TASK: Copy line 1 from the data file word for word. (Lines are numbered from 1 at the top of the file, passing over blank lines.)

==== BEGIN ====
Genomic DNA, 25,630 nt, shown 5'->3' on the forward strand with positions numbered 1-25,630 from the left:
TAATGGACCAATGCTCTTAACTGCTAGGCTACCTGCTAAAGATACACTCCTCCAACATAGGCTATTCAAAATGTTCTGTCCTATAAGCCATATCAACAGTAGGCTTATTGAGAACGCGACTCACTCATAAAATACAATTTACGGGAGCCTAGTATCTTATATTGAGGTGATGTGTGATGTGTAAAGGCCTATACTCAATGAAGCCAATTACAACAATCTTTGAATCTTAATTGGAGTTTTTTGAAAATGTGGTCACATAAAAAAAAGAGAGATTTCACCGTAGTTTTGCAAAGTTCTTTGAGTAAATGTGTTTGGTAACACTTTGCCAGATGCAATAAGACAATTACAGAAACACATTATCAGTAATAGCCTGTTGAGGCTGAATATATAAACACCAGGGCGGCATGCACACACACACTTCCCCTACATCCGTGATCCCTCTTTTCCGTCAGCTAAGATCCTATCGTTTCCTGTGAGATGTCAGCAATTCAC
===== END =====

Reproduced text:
Genomic DNA, 25,630 nt, shown 5'->3' on the forward strand with positions numbered 1-25,630 from the left: